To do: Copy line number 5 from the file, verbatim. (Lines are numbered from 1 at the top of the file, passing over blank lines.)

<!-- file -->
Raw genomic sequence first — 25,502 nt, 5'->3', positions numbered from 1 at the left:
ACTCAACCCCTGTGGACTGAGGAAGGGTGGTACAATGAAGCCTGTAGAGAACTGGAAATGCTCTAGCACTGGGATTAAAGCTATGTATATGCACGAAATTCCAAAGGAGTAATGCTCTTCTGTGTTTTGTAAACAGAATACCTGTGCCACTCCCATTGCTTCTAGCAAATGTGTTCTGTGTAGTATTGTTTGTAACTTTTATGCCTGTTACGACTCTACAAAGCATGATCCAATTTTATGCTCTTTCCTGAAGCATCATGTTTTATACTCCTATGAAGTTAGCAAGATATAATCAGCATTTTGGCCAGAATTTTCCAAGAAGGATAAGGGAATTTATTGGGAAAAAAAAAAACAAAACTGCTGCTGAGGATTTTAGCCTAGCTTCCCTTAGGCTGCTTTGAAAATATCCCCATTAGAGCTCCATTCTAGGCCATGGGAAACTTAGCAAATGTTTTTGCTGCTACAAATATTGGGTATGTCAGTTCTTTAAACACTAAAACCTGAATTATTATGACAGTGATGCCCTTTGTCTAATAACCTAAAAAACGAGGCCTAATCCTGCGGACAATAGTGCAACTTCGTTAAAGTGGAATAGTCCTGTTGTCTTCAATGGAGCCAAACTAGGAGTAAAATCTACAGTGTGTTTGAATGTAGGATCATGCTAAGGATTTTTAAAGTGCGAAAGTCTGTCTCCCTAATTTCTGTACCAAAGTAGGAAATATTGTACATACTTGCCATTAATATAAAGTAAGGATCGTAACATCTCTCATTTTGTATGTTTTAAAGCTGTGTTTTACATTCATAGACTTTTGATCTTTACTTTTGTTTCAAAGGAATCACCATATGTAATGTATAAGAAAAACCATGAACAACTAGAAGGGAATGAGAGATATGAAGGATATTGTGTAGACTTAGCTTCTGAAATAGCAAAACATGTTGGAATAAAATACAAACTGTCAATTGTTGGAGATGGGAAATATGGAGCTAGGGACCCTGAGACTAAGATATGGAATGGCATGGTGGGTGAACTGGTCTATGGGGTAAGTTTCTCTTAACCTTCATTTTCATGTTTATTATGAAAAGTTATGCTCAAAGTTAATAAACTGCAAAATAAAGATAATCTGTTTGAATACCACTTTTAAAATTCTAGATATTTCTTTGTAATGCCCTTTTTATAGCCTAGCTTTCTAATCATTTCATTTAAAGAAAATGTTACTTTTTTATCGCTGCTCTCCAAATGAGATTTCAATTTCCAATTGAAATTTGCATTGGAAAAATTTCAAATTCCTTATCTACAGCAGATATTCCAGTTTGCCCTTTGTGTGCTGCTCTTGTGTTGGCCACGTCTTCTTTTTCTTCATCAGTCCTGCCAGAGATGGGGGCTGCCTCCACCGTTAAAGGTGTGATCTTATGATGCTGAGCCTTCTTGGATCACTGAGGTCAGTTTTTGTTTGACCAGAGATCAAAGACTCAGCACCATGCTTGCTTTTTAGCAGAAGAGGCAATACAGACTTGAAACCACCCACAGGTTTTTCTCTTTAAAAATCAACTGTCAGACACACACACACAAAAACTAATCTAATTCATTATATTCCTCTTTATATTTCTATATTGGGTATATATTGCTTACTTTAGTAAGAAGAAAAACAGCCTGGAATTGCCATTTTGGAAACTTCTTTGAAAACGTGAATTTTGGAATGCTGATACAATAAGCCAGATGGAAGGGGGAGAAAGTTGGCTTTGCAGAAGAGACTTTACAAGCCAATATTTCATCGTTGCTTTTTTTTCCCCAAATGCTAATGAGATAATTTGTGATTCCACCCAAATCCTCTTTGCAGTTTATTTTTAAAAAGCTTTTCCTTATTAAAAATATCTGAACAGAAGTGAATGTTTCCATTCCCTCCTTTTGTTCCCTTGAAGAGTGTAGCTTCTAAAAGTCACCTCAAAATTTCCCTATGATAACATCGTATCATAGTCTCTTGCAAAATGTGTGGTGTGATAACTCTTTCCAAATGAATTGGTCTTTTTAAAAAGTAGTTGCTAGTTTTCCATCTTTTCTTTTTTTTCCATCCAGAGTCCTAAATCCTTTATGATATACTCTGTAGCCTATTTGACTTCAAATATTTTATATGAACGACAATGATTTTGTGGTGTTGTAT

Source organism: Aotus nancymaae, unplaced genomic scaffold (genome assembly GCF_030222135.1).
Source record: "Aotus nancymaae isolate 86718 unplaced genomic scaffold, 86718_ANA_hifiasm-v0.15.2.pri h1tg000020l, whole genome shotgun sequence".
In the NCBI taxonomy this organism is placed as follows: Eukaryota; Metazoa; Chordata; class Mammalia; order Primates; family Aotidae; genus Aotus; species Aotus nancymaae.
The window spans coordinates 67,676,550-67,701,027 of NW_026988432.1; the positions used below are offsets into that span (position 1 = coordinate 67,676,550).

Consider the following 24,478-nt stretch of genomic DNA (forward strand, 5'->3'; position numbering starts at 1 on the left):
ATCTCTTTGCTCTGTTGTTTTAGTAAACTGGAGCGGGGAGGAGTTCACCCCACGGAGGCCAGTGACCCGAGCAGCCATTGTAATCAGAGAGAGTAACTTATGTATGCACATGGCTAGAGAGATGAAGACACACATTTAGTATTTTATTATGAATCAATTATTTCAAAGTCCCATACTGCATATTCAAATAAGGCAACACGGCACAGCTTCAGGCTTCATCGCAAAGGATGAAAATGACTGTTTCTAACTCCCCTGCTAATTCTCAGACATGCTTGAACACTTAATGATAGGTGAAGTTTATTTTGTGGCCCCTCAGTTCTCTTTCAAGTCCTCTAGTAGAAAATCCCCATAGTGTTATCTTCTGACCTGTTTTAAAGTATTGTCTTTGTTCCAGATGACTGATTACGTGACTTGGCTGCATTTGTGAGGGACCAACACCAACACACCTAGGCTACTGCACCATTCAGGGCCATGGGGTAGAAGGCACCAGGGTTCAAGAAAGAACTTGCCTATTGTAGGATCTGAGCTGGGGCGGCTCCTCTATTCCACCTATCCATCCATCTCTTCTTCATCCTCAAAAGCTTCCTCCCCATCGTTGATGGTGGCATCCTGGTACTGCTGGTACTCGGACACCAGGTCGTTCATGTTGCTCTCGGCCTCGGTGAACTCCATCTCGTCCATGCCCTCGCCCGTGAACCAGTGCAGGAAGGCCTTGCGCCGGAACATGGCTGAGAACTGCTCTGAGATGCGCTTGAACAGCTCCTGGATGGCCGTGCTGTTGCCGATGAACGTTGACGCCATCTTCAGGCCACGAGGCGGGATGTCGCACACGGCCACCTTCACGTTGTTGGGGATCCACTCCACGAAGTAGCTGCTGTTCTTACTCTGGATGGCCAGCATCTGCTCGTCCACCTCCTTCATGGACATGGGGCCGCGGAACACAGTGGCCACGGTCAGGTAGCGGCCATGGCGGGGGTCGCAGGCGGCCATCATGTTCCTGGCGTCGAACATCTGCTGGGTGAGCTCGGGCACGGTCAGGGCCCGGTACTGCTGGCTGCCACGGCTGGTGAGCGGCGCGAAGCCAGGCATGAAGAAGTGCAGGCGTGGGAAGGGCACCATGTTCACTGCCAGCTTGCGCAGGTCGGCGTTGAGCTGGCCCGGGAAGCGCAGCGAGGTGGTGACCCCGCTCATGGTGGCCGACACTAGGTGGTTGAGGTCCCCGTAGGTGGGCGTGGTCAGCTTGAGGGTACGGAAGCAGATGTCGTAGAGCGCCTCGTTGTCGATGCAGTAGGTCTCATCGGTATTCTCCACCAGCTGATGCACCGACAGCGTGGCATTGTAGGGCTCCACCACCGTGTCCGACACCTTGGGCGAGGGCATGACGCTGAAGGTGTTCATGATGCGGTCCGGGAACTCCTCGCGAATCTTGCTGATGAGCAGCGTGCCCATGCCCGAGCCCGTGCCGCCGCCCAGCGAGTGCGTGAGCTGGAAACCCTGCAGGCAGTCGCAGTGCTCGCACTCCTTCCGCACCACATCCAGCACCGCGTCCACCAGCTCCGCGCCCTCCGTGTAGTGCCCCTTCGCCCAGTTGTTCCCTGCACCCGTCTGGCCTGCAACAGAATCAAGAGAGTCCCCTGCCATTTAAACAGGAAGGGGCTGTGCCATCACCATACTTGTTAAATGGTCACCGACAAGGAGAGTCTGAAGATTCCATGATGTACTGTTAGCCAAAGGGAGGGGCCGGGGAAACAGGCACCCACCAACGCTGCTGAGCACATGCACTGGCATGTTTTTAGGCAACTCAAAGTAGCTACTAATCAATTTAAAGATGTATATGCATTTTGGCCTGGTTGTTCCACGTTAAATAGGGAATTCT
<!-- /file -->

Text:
In the NCBI taxonomy this organism is placed as follows: Eukaryota; Metazoa; Chordata; class Mammalia; order Primates; family Aotidae; genus Aotus; species Aotus nancymaae.